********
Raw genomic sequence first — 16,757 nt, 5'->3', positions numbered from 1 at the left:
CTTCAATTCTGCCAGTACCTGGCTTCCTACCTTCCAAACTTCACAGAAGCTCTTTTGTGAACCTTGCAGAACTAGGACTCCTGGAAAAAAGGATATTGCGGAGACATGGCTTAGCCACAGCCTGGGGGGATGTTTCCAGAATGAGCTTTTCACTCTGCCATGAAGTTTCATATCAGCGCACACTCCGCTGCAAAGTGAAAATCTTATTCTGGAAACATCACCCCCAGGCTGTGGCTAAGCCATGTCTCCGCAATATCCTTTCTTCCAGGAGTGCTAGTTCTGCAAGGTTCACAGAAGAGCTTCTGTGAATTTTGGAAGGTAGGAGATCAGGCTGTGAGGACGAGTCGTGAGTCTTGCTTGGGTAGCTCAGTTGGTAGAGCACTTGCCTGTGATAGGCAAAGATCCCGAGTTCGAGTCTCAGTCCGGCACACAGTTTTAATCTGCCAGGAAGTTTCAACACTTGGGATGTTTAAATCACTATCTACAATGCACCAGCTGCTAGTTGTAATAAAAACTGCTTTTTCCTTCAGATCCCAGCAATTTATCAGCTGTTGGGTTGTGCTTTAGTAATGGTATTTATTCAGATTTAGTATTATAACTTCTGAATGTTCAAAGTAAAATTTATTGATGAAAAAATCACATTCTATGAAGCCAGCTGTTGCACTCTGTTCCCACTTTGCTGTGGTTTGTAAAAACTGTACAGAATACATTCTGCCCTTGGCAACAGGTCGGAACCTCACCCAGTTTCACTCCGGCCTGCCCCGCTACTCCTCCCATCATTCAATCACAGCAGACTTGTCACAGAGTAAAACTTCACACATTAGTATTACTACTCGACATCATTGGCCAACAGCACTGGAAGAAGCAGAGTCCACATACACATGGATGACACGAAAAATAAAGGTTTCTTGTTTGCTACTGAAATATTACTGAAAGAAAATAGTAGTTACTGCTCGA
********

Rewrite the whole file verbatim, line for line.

Raw genomic sequence first — 16,757 nt, 5'->3', positions numbered from 1 at the left:
CTTCAATTCTGCCAGTACCTGGCTTCCTACCTTCCAAACTTCACAGAAGCTCTTTTGTGAACCTTGCAGAACTAGGACTCCTGGAAAAAAGGATATTGCGGAGACATGGCTTAGCCACAGCCTGGGGGGATGTTTCCAGAATGAGCTTTTCACTCTGCCATGAAGTTTCATATCAGCGCACACTCCGCTGCAAAGTGAAAATCTTATTCTGGAAACATCACCCCCAGGCTGTGGCTAAGCCATGTCTCCGCAATATCCTTTCTTCCAGGAGTGCTAGTTCTGCAAGGTTCACAGAAGAGCTTCTGTGAATTTTGGAAGGTAGGAGATCAGGCTGTGAGGACGAGTCGTGAGTCTTGCTTGGGTAGCTCAGTTGGTAGAGCACTTGCCTGTGATAGGCAAAGATCCCGAGTTCGAGTCTCAGTCCGGCACACAGTTTTAATCTGCCAGGAAGTTTCAACACTTGGGATGTTTAAATCACTATCTACAATGCACCAGCTGCTAGTTGTAATAAAAACTGCTTTTTCCTTCAGATCCCAGCAATTTATCAGCTGTTGGGTTGTGCTTTAGTAATGGTATTTATTCAGATTTAGTATTATAACTTCTGAATGTTCAAAGTAAAATTTATTGATGAAAAAATCACATTCTATGAAGCCAGCTGTTGCACTCTGTTCCCACTTTGCTGTGGTTTGTAAAAACTGTACAGAATACATTCTGCCCTTGGCAACAGGTCGGAACCTCACCCAGTTTCACTCCGGCCTGCCCCGCTACTCCTCCCATCATTCAATCACAGCAGACTTGTCACAGAGTAAAACTTCACACATTAGTATTACTACTCGACATCATTGGCCAACAGCACTGGAAGAAGCAGAGTCCACATACACATGGATGACACGAAAAATAAAGGTTTCTTGTTTGCTACTGAAATATTACTGAAAGAAAATAGTAGTTACTGCTCGA